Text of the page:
- VisionAware – Resources for Independent Living with Vision Loss
- Vision Australia – blindness and low vision services in Australia. A comprehensive site with many useful resources.
- Visual Disabilities from WebAIM describes the types of vision disabilities: blindness, color-blindness, and low vision.
- Vision Rehabilitation: Helping People with Low Vision (.pdf), NIH National Eye Health Education Program. New
Visual accessibility problems involve blindness, low vision, and color-blindness.
Reference Books and Resources
There are several excellent books related to vision. See the suggested reading list for general information and detailed reference books for your library.
Find more resources using the Areas of Focus Vision category search.
"Quality of Life Improves in Patients with Macular Degeneration: Duke Ophthalmology, Duke University School of Medicine, "Researchers at the Duke Eye Center have determined that patients with age-related macular degeneration (AMD) experience significant improvement in their quality of life following a surgical procedure called "macular translocation with 360 degree peripheral retinectomy" (MT360). AMD is an eye disease that may lead to vision loss in the central region of a person's visual field, a defect that can seriously impact a patient’s quality of life."
"Improvement of the Quality of Life in Patients with Age-Related Macular Degeneration by Using Filters" by Caballe-Fontanet D, Alvarez-Peregrina C, Busquet-Duran N, Pedemonte-Sarrias E, Sanchez-Tena MA., Int J Environ Res Public Health. 2020 Sep 16;17(18):6751. doi: 10.3390/ijerph17186751. PMID: 32947984; PMCID: PMC7558281. New
"UCSB Studies Link Alzheimer’s Disease, Macular Degeneration," by Josh Braun, Staff Writer. Published Wednesday, May 28, 2003. Issue 135 / Volume 83
The American Foundation for the Blind (AFB) Tech's product evaluations offer objective, comprehensive accessibility reviews of products for people who have lost some or all of their vision. AFB Tech has evaluated a wide variety of products, including cell phones, blood glucose meters, insulin pumps, insulin pens, blood pressure monitors, office copiers and faxes, kitchen and home appliances, voting machines, and others. Their reports are available online at AFB AccessWorld®: Technology and People Who Are Blind or Visually Impaired. For example, see their many published reports on accessible cell phones.
Making Documents Accessible to the Blind
The American Council of the Blind (ACB) has a page about "Best Practices and Guidelines for Large Print Documents used by the Low Vision Community" that is authored by the Council of Citizens with Low Vision, International (CCLVI), an Affiliate of the American Council of the Blind in Arlington, VA. These guidelines were compiled by persons with low vision to assist in the production of the large print documents that they, themselves read.
Zoom for Low Vision
Wednesday, 15th June 2005 – By Gez Lemon. An article about creating alternative stylesheets for people with low vision. This discusses zooming text and color contrast. "Zoom for Low Vision"
Blind engineering student 'reads' color-scaled weather maps using Cornell software that converts color into sound
January 21, 2005: Victor K. Wong, a Cornell University graduate student from Hong Kong who lost his sight in a road accident at age seven, is helping to develop innovative software that translates color into sound. "Color is something that does not exist in the world of a blind person," explains Wong. "I could see before, so I know what it is. But there is no way that I can think of to give an exact idea of color to someone who has never seen before." The inspiration for using image-to-sound software came in early 2004 when Wong had problems reading color-scaled weather maps of the Earth's upper atmosphere—a task that is a necessary part of his doctoral work in "space weather," which attempts to predict weather patterns high over the equator for use by Global Positioning System and other satellite communications. Read more… "Blind engineering student 'reads' color-scaled weather maps using Cornell software that converts color into sound"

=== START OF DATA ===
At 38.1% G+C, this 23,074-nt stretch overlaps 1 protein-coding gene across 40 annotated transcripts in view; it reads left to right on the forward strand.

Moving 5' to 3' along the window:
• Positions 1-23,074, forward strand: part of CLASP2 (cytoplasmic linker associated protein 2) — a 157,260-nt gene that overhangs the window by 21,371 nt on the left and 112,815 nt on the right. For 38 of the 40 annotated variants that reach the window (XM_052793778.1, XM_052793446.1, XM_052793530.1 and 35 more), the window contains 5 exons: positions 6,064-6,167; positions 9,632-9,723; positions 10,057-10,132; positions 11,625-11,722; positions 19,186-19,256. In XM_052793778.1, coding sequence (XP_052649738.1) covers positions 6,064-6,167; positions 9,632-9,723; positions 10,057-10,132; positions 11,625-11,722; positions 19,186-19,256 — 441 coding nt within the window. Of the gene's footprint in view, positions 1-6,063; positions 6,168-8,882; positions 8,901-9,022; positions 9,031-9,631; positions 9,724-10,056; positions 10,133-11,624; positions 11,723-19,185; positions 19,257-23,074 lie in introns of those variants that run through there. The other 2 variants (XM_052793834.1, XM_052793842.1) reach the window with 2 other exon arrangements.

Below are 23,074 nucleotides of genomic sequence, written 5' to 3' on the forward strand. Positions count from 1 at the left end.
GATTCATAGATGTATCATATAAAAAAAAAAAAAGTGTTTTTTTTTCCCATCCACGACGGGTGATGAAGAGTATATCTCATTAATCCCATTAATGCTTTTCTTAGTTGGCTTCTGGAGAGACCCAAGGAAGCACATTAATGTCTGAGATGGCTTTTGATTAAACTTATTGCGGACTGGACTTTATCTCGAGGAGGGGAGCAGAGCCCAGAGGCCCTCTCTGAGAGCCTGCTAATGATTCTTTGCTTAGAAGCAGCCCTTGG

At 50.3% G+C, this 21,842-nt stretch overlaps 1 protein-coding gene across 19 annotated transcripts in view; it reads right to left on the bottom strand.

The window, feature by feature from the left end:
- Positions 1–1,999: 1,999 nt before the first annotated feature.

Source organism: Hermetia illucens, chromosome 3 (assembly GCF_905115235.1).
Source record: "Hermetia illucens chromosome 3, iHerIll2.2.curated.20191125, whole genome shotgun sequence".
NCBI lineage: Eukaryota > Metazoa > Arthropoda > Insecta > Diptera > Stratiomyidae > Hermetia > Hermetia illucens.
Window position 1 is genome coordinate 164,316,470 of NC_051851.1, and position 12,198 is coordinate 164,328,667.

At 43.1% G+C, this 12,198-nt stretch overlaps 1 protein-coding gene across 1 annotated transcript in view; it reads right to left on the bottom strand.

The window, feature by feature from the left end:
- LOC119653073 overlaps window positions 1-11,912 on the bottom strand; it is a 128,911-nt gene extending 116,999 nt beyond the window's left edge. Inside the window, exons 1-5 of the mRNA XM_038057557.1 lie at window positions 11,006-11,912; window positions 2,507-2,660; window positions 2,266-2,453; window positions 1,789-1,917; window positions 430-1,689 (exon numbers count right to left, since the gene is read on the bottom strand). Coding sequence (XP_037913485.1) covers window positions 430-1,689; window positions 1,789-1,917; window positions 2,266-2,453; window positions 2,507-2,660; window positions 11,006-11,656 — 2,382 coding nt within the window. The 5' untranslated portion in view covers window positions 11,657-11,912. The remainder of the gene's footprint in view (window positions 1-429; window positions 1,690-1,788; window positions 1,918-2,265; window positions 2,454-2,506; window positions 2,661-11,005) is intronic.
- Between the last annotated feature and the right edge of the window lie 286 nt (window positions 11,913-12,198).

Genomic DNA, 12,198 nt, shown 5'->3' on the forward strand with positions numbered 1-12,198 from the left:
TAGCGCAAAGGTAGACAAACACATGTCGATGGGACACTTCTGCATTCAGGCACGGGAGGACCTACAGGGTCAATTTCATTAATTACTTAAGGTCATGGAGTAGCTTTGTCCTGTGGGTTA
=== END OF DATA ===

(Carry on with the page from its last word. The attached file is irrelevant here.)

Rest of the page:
Library Services for the Blind
State libraries for the blind in Colorado, Delaware, Illinois, New Hampshire, and Oregon, along with the National Library Service for the Blind and Physically Handicapped (NLS), the National Library of Congress, other regional and state libraries, and the CNIB Library in Canada provide free audiobook library services to the visually impaired; requested books are mailed out (at no cost) to library patrons. Founded in 1996, Assistive Media of Ann Arbor, Michigan was the first organization to produce and deliver spoken-word recordings of written journalistic and literary works through the Internet to serve people with visual impairments.
The Blind Can See with Their Tongues
Update: Source: University of Montreal news release, June 2, 2004: An eye on the tongue. More…
2001—A Danish study found that people who were born blind can learn to see by having electrical impulses applied to their tongue. This research may also benefit other groups of disabled patients with brain injuries or diseases such as epilepsy, dementia, blood clots in the brain or patients who have had surgery where a portion of the brain has been removed. Researchers at the University of Wisconsin–Madison are developing a tongue-stimulating system that translates images detected by a camera into a pattern of electric pulses that trigger touch receptors. That people can decode nerve pulses as visual information when they come from sources other than the eyes shows how adaptable, or plastic, the brain is, says Wisconsin neuroscientist and physician Paul Bach-y-Rita, one of the device’s inventors. "You don't see with the eyes. You see with the brain," he contends. An image, once it reaches an eye's retina, "becomes nerve pulses no different from those from the big toe," he says. To see, people rely on the brain's ability to interpret those signals correctly. More… [this article is continued but only available to subscribers to ScienceNews. See https://www.sciencenews.org/articles/20010901/bob14.asp] (no longer available as of 28 February 2014) See also November 28, 2004: BehindTheMedspeak: BrainPort – See with your tongue and hear and touch as well.